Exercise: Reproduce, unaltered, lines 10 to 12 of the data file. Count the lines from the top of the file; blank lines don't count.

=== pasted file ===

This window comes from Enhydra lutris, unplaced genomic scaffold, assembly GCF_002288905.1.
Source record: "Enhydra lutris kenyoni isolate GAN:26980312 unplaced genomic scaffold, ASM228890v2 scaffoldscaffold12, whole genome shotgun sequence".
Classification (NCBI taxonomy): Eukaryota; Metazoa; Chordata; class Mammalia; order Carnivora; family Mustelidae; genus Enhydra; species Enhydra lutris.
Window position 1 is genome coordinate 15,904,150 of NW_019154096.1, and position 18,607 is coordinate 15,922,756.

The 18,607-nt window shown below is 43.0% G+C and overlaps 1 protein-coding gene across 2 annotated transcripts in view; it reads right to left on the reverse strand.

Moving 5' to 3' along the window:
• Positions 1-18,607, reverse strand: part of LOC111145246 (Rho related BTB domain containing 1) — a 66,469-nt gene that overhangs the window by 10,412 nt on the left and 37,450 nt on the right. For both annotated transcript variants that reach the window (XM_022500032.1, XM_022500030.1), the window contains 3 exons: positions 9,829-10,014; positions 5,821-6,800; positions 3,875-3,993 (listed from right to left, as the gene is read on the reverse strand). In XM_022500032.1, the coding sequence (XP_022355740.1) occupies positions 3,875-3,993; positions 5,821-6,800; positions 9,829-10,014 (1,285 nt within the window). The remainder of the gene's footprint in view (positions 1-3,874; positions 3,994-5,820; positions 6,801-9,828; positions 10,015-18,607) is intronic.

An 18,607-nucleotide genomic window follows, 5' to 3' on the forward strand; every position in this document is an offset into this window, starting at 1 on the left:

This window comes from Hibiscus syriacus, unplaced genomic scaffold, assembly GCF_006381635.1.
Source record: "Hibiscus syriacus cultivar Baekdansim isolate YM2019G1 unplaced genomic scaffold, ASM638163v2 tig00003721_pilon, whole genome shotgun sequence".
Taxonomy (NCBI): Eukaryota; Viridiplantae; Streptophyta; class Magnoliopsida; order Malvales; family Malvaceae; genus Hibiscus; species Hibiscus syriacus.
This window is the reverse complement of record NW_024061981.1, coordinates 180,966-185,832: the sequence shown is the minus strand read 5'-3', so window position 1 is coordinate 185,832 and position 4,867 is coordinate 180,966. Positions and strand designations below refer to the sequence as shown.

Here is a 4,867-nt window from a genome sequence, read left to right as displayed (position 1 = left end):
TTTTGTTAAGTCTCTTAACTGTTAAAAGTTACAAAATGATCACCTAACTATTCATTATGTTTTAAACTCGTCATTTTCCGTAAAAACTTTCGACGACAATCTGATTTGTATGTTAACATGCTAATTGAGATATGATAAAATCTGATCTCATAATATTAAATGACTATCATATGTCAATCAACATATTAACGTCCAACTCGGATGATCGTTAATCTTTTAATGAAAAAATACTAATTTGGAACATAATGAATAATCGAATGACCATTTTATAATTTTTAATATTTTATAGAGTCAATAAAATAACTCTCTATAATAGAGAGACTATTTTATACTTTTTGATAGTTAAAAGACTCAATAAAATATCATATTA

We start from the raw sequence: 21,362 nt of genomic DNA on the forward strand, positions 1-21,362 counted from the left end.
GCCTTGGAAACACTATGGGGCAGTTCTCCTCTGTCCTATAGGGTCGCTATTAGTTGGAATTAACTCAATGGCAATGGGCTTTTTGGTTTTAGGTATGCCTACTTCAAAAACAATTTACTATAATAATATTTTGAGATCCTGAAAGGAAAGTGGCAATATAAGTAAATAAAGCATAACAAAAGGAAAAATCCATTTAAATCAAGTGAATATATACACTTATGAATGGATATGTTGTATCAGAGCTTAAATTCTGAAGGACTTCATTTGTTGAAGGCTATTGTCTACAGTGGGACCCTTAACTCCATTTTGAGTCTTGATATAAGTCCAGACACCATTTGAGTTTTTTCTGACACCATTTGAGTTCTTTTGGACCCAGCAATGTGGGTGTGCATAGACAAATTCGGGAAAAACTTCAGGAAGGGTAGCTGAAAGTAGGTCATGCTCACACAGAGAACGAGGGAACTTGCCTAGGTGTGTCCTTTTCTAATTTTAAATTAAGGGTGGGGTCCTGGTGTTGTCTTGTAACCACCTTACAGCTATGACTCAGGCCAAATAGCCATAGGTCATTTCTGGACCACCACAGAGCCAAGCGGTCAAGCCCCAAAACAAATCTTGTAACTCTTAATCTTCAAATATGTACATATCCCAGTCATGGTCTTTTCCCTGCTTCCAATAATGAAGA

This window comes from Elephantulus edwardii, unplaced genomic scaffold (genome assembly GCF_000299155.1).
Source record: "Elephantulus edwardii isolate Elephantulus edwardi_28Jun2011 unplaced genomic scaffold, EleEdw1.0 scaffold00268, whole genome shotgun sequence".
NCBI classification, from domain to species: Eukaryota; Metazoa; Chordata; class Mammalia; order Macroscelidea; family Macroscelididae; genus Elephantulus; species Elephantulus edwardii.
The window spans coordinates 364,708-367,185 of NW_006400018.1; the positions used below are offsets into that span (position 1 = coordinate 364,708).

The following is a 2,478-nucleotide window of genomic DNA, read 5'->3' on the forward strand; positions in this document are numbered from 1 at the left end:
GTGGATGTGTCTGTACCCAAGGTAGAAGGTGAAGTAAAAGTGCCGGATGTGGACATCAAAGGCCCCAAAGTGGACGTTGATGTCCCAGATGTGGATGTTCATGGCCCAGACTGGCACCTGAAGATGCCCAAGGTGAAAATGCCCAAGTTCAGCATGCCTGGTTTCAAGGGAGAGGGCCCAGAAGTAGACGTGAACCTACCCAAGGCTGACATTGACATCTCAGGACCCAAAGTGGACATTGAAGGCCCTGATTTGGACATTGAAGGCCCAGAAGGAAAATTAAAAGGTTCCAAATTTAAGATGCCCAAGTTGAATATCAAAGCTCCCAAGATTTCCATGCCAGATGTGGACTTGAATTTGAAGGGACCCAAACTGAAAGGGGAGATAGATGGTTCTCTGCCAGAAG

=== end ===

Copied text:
Source record: "Hibiscus syriacus cultivar Baekdansim isolate YM2019G1 unplaced genomic scaffold, ASM638163v2 tig00003721_pilon, whole genome shotgun sequence".
Taxonomy (NCBI): Eukaryota; Viridiplantae; Streptophyta; class Magnoliopsida; order Malvales; family Malvaceae; genus Hibiscus; species Hibiscus syriacus.
This window is the reverse complement of record NW_024061981.1, coordinates 180,966-185,832: the sequence shown is the minus strand read 5'-3', so window position 1 is coordinate 185,832 and position 4,867 is coordinate 180,966. Positions and strand designations below refer to the sequence as shown.